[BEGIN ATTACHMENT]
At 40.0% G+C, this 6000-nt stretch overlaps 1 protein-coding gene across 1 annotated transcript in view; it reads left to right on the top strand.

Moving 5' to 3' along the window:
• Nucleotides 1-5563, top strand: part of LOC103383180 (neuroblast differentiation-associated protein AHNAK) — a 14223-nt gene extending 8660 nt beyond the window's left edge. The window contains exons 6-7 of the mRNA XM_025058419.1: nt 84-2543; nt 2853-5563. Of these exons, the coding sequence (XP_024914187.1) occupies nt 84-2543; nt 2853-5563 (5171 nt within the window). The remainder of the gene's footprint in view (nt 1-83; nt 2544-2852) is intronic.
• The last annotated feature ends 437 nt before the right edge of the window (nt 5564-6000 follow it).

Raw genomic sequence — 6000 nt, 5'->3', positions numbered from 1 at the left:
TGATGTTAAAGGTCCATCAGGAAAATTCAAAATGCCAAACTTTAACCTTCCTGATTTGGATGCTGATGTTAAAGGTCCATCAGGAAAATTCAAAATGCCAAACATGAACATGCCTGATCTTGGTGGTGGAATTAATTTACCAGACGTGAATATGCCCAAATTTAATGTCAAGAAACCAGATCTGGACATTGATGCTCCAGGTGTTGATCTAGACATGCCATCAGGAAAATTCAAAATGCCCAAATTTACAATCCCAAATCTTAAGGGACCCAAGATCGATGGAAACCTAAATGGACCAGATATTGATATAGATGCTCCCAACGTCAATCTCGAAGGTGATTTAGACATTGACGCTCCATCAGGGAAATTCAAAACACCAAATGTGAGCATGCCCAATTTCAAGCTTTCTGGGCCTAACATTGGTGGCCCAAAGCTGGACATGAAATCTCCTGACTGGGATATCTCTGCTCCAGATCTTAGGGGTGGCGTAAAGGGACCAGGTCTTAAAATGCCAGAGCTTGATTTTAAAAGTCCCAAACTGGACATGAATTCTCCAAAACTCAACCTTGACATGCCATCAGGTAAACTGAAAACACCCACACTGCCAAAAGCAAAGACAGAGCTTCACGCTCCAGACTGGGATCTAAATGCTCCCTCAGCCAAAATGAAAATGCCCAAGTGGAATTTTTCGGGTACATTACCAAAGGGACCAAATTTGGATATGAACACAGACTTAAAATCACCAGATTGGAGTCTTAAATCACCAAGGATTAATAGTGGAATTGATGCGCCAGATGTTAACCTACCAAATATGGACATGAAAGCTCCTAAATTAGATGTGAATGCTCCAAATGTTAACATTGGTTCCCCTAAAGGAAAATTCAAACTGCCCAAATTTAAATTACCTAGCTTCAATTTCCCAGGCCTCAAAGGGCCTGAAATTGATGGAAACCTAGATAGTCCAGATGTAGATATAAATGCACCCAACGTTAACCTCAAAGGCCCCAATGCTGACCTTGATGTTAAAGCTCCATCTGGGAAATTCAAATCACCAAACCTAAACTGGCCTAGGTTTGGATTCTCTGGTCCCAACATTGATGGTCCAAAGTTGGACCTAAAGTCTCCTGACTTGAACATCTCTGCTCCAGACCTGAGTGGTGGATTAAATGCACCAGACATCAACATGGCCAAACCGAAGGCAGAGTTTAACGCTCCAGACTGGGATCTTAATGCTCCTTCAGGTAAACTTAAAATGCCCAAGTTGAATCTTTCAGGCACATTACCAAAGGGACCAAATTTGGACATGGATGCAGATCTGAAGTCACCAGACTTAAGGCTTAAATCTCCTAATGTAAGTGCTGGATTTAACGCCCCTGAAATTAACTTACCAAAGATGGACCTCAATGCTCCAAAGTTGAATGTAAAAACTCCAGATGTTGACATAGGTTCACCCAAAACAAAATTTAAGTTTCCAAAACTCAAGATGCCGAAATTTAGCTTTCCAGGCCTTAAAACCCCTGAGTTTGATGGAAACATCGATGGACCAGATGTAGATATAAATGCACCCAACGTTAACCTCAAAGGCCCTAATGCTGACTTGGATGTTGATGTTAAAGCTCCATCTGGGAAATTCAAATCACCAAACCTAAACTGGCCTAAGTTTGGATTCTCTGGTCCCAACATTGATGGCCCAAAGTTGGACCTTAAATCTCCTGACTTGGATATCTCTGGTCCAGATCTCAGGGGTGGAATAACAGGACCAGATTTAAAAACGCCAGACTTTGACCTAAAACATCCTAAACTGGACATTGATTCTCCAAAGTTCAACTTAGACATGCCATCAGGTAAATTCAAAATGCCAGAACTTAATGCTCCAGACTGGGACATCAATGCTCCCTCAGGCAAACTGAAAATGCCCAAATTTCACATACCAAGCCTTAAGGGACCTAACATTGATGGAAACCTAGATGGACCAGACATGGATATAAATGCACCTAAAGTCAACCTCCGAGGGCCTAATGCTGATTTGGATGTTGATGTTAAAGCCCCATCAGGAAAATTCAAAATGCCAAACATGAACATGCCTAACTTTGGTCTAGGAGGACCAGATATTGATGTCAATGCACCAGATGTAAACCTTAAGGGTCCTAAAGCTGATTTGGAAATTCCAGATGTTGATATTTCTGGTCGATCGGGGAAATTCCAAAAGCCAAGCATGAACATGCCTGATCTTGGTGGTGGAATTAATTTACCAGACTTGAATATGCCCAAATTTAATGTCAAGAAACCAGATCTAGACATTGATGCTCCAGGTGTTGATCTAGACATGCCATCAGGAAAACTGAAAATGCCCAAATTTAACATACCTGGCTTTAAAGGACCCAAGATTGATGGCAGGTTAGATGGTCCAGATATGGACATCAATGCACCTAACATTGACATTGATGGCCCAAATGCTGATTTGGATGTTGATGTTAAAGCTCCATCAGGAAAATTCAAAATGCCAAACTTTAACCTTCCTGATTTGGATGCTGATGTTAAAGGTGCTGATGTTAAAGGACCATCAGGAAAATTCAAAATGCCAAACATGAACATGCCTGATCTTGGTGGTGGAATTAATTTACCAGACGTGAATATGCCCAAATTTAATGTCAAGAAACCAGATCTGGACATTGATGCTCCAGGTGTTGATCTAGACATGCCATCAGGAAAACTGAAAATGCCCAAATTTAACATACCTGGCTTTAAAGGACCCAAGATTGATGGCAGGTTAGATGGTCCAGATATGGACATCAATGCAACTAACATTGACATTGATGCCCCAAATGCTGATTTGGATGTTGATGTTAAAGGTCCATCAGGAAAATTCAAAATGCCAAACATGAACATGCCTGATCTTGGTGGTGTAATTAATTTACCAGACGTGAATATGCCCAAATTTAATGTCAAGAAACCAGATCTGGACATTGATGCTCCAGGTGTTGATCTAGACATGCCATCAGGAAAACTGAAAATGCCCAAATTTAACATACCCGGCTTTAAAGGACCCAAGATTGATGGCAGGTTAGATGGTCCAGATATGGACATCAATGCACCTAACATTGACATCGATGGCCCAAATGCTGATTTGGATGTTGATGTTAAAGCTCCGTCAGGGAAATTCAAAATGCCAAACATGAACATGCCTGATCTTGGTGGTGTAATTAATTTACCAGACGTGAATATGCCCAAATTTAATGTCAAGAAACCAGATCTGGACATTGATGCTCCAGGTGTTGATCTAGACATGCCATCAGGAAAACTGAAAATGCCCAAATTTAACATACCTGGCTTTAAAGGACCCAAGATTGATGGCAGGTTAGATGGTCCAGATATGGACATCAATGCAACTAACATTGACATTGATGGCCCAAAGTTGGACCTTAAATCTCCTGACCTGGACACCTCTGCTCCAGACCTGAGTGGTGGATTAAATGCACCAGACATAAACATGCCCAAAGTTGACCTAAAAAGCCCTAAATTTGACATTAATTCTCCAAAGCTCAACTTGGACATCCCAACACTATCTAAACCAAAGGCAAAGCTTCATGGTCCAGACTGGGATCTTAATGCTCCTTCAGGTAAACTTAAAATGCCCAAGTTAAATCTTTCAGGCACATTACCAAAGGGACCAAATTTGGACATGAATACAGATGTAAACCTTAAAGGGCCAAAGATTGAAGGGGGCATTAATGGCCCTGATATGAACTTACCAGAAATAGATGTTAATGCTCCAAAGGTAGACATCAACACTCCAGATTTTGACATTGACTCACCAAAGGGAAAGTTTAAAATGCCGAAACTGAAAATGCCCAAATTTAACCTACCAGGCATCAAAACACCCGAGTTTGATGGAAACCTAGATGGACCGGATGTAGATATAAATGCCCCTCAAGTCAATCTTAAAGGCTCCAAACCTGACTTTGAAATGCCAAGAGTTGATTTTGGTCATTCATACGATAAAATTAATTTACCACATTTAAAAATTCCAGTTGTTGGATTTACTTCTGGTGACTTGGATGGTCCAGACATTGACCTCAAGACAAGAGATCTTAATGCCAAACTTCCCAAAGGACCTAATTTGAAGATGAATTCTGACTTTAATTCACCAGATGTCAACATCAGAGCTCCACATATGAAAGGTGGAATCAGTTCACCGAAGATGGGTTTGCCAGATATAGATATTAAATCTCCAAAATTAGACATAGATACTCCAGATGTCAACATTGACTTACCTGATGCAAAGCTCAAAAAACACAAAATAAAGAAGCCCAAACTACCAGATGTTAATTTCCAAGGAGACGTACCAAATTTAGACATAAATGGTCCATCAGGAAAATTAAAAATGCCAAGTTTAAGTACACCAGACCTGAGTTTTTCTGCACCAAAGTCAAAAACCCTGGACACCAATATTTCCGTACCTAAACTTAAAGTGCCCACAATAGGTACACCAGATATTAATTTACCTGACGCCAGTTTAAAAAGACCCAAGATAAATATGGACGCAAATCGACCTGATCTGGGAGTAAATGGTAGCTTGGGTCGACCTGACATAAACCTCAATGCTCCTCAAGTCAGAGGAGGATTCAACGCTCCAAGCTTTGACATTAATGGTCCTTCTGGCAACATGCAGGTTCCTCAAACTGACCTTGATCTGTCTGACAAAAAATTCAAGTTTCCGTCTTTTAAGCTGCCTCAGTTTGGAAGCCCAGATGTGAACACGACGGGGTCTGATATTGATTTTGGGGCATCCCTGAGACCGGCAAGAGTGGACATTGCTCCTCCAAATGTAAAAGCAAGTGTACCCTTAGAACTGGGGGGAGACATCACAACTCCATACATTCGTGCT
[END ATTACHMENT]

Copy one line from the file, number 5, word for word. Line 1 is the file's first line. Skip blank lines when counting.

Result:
Raw genomic sequence — 6000 nt, 5'->3', positions numbered from 1 at the left: